I receive many calls a month from concerned property owners wondering whether they will be liable for the difference between the value of their home and the amount they owe if they are foreclosed on. The answer to this question depends on several factors but in most cases the answer may be determined without much difficulty. The threshold question of the applicability of the relevant statutes in Arizona can resolve most questions.
The “anti-deficiency” statutes in Arizona are found in Title 33 of the Arizona Revised Statutes. Ariz. Rev. Stat. §33-729 governs whether a deficiency may be sought in a judicial foreclosure action. Ariz. Rev. Stat §33-814 governs whether a deficiency may be sought after a non-judicial foreclosure, otherwise known as a trustee’s sale. The first determining factor is whether the type of property involved is a qualifying property under the statutes. Both statutes only apply only to single or two-family dwellings on two and one-half acres or less. Commercial properties, multi-family housing projects, vacant land and properties in excess of two and one-half acres are not protected from a deficiency being sought unless the loan and/or security documents applicable to the loan secured by the property contain a non-recourse provision protecting the borrower.
The other factor that may determine whether a deficiency may be pursued is the action taken by the lender. Ariz. Rev. Stat. §33-729 protects against a deficiency in the case of a judicial foreclosure only in the event that the amount borrowed is “purchase money.” Purchase money funds are those funds borrowed to purchase the single or two-family dwelling or to refinance the original purchase money obligation. If a lender files a foreclosure action, they can seek a deficiency if the funds borrowed were not purchase money. When a refinance of purchase money is made and cash is taken out in addition to paying off the remaining purchase money obligation, there is a question as to whether the borrower is protected. This issue is currently winding its way through the appellate process to hopefully determine with more clarity whether the non-purchase money portion of a refinance loan can be sought as a deficiency by a lender who files a foreclosure action.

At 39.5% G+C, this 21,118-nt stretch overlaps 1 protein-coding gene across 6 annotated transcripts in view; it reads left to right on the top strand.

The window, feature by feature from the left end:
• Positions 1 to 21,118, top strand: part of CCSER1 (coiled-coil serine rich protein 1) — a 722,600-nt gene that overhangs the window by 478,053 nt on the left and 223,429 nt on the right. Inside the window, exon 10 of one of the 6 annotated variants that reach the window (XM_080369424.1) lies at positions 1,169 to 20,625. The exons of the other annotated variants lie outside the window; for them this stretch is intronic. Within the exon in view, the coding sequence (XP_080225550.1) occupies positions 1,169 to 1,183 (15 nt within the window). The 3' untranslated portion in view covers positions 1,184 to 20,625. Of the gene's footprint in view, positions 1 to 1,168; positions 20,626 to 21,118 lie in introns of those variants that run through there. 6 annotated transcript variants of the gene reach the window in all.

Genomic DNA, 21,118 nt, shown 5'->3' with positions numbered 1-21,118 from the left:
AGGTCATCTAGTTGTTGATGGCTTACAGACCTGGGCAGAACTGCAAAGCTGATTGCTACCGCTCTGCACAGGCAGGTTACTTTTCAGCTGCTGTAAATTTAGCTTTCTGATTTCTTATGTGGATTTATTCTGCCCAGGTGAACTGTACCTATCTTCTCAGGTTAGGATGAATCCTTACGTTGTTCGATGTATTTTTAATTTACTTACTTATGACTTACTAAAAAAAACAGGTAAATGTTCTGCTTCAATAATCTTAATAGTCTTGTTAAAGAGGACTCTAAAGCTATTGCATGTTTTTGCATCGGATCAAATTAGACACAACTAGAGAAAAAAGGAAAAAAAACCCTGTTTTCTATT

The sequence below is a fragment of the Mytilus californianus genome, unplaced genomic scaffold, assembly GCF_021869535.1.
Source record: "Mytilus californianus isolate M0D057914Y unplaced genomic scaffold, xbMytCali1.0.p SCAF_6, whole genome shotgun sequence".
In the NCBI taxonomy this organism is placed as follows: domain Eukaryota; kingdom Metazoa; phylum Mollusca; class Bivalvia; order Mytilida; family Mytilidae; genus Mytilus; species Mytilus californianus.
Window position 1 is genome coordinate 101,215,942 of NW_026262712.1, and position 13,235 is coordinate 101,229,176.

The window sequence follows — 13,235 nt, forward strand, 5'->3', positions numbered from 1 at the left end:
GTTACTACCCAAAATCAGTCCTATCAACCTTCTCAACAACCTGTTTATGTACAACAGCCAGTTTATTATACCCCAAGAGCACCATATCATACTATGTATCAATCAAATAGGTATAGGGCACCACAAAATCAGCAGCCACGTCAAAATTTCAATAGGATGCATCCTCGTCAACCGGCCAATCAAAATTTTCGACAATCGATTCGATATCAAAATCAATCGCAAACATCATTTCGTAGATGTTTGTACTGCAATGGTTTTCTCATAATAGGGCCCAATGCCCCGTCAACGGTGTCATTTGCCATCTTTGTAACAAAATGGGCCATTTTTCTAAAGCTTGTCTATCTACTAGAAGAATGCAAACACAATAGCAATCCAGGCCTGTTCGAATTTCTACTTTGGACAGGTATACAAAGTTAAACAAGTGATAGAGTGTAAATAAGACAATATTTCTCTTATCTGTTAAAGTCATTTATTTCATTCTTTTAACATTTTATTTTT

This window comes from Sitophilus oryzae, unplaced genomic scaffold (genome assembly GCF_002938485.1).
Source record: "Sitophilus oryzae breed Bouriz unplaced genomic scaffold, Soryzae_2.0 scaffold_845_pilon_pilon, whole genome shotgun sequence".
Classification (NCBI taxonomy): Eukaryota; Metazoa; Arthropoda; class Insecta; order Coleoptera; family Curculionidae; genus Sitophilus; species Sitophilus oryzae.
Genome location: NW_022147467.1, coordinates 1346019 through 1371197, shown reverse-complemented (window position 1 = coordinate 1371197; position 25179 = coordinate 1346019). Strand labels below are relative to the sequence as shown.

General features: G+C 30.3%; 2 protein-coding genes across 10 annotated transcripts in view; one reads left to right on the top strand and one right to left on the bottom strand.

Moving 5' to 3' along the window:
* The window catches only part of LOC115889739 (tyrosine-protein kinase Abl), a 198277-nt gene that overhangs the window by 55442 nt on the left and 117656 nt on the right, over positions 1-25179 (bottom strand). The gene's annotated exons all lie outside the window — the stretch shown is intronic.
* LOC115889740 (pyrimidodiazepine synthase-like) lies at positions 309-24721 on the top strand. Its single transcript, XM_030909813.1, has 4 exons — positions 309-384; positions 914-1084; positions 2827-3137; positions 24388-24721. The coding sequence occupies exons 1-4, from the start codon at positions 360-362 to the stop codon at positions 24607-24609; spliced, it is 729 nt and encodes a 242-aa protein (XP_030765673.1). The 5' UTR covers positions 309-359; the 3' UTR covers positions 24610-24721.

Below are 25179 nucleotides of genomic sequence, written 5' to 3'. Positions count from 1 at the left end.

When a lender chooses to conduct a trustee’s sale on a qualifying property, they are barred from filing an action seeking a deficiency judgment after the sale. It does not matter whether the obligation secured by the property sold at the trustee’s sale was purchase money or not. It could even be a home equity loan from which the owner used the proceeds to purchase something completely frivolous. If the lender chooses the non-judicial remedy of trustee’s sale and the property is a single or two-family dwelling on two and one-half acres or less, the lender cannot seek a deficiency judgment. If, however, the property is not a qualifying property the lender has ninety days after the sale in which to file a deficiency action in court seeking the difference between the fair market value of the property at the time of sale and the amount owed. However, a subordinate lender who has made a non-purchase money loan secured by an otherwise qualifying property that has their security interest terminated by a trustee’s sale on a superior deed of trust is not prohibited from suing the borrower for breach of contract due to non-payment of the note that is no longer secured by the property. This issue is especially important to consider by those who have significant home equity lines of credit that they have borrowed against prior to the current real estate market decline.
The above paragraphs answer the primary questions that have to be answered when determining whether a deficiency may be pursued by a lender. However, there are many nuances that can affect the applicability of the statutes to a given situation. Since there are also many questions beyond the initial determination of the applicability of the anti-deficiency statutes that should be considered, clients of real estate professionals should always be advised to seek legal and tax counsel prior to making a decision concerning their secured loans. Any time a client is questioning whether they should stop paying and allow foreclosure of a residence or to attempt a short-sale of their property, they should be referred to a professional to help them reach an informed decision.
Timothy Remick is a managing member or Little, Remick, Capp & West-Watt, PLC, a fullservice law firm in Tucson, Arizona. Mr. Remick has been licensed to practice law in Arizona and California since 1994 and practices in the areas of contracts, property and usiness law. He can be reached at 520-795-4300This entry was posted on Wednesday, August 22nd, 2012 at 10:53 am and is filed under Short Sales & REOs. You can follow any responses to this entry through the RSS 2.0 feed. Both comments and pings are currently closed.